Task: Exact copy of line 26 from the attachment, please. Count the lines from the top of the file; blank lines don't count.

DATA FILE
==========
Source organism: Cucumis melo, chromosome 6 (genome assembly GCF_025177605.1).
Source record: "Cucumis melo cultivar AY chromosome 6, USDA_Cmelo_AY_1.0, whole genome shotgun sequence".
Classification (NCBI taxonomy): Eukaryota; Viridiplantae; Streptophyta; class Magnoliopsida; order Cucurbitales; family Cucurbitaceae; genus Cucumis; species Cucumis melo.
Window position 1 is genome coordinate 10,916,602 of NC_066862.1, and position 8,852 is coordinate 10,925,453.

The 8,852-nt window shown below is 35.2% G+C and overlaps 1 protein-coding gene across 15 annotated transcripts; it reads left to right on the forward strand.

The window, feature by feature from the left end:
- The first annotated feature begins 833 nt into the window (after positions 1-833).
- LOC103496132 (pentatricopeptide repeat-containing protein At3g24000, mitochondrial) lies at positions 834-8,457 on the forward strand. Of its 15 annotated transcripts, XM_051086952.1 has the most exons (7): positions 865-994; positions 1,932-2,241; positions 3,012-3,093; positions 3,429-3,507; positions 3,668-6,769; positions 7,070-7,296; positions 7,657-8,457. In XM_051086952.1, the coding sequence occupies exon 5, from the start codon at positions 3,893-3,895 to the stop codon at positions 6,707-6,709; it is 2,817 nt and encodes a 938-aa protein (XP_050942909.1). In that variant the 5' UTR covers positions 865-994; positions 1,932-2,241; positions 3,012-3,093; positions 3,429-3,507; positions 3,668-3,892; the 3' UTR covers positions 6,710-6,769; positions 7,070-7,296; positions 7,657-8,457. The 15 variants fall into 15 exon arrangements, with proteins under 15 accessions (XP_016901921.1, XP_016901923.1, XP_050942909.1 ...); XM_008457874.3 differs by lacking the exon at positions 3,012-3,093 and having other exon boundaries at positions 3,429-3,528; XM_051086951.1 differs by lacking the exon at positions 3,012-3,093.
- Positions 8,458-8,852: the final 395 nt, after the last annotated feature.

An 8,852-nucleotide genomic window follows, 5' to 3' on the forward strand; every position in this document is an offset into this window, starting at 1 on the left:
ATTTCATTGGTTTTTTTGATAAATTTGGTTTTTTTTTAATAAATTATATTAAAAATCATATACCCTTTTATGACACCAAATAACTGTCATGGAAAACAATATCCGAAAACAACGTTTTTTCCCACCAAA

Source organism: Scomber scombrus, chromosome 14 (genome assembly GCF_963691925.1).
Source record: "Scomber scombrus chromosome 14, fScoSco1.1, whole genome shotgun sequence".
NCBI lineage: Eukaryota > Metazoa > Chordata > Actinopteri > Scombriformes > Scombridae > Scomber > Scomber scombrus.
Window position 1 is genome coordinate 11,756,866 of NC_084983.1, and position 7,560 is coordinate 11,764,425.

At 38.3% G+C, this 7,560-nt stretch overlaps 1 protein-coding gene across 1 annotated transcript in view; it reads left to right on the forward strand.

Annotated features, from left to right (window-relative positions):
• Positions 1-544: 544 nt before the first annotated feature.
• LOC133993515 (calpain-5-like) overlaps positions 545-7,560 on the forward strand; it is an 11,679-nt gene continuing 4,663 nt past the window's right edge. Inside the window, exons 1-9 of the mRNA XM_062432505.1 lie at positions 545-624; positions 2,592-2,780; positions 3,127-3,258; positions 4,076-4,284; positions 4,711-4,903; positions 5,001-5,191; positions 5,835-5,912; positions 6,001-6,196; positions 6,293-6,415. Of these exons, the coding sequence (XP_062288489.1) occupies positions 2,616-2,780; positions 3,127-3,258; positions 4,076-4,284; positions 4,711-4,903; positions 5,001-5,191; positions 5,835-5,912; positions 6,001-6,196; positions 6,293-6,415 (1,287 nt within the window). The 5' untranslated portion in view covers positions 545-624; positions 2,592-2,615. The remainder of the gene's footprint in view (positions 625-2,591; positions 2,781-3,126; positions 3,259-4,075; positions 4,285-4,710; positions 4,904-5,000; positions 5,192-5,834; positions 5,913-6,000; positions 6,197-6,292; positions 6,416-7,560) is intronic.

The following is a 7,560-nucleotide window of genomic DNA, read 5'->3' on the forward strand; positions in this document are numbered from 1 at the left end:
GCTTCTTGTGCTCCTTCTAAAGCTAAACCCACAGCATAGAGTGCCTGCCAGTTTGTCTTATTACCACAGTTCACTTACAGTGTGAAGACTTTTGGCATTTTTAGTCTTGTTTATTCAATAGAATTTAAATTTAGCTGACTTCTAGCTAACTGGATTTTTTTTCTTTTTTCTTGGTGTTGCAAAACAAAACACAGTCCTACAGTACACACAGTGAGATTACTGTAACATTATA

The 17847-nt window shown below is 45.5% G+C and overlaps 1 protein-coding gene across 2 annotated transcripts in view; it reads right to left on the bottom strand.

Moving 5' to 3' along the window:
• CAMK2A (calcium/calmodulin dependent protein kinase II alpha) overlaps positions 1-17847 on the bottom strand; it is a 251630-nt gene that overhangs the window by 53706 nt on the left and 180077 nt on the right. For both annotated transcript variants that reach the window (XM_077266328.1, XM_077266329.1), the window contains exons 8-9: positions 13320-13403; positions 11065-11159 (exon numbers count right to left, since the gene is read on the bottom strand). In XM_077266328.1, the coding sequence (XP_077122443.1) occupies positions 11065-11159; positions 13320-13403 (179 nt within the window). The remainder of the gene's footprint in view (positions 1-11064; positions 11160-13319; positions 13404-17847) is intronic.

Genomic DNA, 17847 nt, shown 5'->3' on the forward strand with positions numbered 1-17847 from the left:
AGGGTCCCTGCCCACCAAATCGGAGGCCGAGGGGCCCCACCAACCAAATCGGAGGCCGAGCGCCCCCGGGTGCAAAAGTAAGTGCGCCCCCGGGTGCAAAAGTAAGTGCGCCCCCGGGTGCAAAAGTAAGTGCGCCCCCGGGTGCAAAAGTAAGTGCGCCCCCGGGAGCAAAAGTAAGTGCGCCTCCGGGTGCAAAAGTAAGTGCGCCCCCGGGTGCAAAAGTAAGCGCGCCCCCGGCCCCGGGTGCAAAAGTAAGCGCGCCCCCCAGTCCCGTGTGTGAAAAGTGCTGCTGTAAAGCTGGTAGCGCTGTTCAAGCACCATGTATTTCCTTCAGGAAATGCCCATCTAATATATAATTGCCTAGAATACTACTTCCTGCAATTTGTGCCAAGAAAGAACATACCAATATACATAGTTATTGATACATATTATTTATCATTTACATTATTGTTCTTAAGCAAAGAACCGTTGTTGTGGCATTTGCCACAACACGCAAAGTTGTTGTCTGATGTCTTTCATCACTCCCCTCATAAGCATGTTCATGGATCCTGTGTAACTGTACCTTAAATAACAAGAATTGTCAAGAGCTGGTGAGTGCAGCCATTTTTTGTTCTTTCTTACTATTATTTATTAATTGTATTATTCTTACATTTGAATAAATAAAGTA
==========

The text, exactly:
AGGGTCCCTGCCCACCAAATCGGAGGCCGAGGGGCCCCACCAACCAAATCGGAGGCCGAGCGCCCCCGGGTGCAAAAGTAAGTGCGCCCCCGGGTGCAAAAGTAAGTGCGCCCCCGGGTGCAAAAGTAAGTGCGCCCCCGGGTGCAAAAGTAAGTGCGCCCCCGGGAGCAAAAGTAAGTGCGCCTCCGGGTGCAAAAGTAAGTGCGCCCCCGGGTGCAAAAGTAAGCGCGCCCCCGGCCCCGGGTGCAAAAGTAAGCGCGCCCCCCAGTCCCGTGTGTGAAAAGTGCTGCTGTAAAGCTGGTAGCGCTGTTCAAGCACCATGTATTTCCTTCAGGAAATGCCCATCTAATATATAATTGCCTAGAATACTACTTCCTGCAATTTGTGCCAAGAAAGAACATACCAATATACATAGTTATTGATACATATTATTTATCATTTACATTATTGTTCTTAAGCAAAGAACCGTTGTTGTGGCATTTGCCACAACACGCAAAGTTGTTGTCTGATGTCTTTCATCACTCCCCTCATAAGCATGTTCATGGATCCTGTGTAACTGTACCTTAAATAACAAGAATTGTCAAGAGCTGGTGAGTGCAGCCATTTTTTGTTCTTTCTTACTATTATTTATTAATTGTATTATTCTTACATTTGAATAAATAAAGTA